Regulations to the NGO Act of 2016 fails to address HRAPF’s concerns about the Act

By hrapf
In June 26, 2017
On Blog
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Regulations to the Non-Governmental Organisations Act, 2016, made by the Minister responsible for internal affairs in consultation with the NGO Bureau, were gazetted in May 2017. These regulations deal with the implementation of various provisions of the Act, including the registration and dissolution of self-regulatory bodies; the submission of annual returns to the Bureau and operational permission from District NGO Monitoring Committees and Local Governments.

There are a number of matters of concern to HRAPF and the NGO sector as a whole arising from these Regulations. In the first place, the regulations require of the NGO Bureau to give reasons for refusing to register an NGO within 30 days from the date of refusal. The regulations, however, do not provide for a deadline for the Bureau to make its decision on registration. This allows for a situation where the Bureau can inordinately delay reaching a decision about the registration of an organisation. In the second place, inspectors are given extremely broad powers in investigating matters for the purpose of ensuring compliance with the Act and Regulations. The Regulations allow inspectors access to premises and gives them the power any ‘incriminating’ documents and material.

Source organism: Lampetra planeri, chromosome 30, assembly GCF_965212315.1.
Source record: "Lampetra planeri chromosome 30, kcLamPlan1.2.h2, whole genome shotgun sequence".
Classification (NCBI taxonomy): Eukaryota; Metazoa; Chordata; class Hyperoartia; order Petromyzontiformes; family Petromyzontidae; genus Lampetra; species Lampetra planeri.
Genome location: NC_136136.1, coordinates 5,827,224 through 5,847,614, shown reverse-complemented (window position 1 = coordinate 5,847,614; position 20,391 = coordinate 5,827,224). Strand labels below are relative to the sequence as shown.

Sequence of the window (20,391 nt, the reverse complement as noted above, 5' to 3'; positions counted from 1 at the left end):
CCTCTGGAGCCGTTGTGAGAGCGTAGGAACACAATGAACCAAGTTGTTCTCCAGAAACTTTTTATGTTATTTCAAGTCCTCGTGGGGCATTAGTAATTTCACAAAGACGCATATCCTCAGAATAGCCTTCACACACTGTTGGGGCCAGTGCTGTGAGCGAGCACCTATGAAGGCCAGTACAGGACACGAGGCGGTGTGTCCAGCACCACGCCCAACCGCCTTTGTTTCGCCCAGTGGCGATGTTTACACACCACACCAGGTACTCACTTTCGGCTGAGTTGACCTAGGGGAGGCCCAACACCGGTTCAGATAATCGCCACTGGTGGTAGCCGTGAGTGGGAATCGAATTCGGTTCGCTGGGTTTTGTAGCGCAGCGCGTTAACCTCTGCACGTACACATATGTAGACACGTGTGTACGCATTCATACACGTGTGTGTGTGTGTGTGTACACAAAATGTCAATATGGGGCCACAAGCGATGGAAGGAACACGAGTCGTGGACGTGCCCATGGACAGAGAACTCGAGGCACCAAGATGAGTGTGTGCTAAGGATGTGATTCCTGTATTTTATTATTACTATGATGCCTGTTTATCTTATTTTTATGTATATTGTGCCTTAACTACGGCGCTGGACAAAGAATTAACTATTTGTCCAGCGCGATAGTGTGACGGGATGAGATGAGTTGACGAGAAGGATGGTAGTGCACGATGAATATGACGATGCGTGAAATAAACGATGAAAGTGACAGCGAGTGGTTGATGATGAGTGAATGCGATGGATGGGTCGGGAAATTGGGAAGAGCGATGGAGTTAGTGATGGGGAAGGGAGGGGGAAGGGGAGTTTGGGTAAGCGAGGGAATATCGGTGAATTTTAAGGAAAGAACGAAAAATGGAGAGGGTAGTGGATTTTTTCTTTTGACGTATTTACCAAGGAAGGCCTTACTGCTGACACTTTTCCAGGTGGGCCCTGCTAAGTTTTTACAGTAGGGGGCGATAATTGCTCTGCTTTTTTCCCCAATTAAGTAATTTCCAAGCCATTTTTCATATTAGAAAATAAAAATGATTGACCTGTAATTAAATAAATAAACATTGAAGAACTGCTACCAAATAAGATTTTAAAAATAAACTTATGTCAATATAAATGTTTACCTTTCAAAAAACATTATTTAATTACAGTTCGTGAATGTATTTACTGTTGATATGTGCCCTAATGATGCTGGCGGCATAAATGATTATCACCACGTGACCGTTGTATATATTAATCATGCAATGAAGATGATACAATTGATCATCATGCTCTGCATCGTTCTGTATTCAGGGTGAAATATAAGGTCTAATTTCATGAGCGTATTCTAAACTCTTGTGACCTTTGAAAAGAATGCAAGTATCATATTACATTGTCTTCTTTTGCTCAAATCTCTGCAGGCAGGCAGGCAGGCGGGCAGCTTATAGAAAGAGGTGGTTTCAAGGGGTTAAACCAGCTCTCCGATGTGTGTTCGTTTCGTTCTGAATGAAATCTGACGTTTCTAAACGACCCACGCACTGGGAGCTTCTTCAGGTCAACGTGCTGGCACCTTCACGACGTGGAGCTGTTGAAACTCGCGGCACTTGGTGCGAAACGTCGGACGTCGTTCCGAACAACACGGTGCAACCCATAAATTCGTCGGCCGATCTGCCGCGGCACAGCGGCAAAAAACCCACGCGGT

Moreover, HRAPF’s greatest concern about the Act has been the fact that it prohibits the registration of organisations whose objectives contravene the laws of Uganda (section 30(1)(a)) and that it places ‘special obligations’ on organisations not to engage in acts which are prejudicial to the laws of Uganda or the dignity of the people of Uganda (section 44(d) and (f)). These provisions pose difficulty for organisations advocating for the rights of groups who engage in activities which are criminalised, such as sex work, drug use and same-sex sex. HRAPF had advocated for the adoption of Regulations which would address our concerns by making it clear that providing services to marginalised groups who engage in criminalised activity ought not be interpreted as an act which contravenes the laws of Uganda. HRAPF also suggested guidelines for determining whether an organisation is meeting its ‘special obligations’ for inclusion in the Regulations.

Unfortunately, these suggestions were not taken up in the Regulations and the Act continues to pose the dreaded risks to the free operation of civil society.

See below the Regulations to the NGO Act 2016 adopted by the Ministry of Internal Affairs as well as HRAPF’s analysis of the Act and our proposed regulations.

Regulations to the NGO Act 2016

160320hrapfspositionpaperonthengoact2016

HRAPF Draft Regulations to NGO Act

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